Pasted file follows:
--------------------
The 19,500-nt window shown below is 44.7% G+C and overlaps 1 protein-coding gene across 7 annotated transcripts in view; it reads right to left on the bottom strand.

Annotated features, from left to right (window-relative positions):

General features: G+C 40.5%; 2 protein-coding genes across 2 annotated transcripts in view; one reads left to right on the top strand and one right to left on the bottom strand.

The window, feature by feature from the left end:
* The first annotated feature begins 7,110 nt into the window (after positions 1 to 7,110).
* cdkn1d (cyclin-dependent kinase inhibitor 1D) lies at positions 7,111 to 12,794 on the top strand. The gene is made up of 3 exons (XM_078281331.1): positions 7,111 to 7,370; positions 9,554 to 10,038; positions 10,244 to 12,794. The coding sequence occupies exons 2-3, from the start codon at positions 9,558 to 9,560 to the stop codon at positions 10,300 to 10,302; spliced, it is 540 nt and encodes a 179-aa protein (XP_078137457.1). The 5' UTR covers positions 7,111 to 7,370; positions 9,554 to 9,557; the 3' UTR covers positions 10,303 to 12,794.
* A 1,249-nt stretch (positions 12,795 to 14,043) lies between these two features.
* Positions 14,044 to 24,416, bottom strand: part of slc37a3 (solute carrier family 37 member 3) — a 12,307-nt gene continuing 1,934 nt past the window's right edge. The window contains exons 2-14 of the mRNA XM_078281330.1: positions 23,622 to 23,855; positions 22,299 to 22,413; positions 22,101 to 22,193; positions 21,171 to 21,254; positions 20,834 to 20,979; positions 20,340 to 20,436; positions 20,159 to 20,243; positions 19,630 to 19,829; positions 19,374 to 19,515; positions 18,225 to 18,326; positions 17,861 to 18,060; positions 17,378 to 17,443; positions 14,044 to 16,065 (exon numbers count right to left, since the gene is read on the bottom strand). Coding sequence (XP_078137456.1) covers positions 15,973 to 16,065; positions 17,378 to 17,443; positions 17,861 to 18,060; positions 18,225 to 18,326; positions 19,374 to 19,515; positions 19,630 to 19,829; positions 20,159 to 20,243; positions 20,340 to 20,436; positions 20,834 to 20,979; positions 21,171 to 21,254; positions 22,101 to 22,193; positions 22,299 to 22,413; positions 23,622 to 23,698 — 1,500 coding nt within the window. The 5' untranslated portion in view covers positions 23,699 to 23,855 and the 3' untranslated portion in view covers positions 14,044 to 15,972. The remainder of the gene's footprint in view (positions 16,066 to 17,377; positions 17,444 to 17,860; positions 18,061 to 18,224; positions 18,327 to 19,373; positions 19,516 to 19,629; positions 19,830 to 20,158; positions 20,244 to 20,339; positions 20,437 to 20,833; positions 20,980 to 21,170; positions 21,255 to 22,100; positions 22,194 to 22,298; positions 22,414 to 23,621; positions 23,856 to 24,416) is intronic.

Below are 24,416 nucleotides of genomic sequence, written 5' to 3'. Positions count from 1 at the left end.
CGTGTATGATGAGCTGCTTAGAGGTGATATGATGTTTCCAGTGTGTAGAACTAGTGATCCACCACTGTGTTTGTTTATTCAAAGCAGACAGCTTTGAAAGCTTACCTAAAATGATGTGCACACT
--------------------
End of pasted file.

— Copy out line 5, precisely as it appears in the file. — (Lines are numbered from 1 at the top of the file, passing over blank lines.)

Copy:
* The first annotated feature begins 7,110 nt into the window (after positions 1 to 7,110).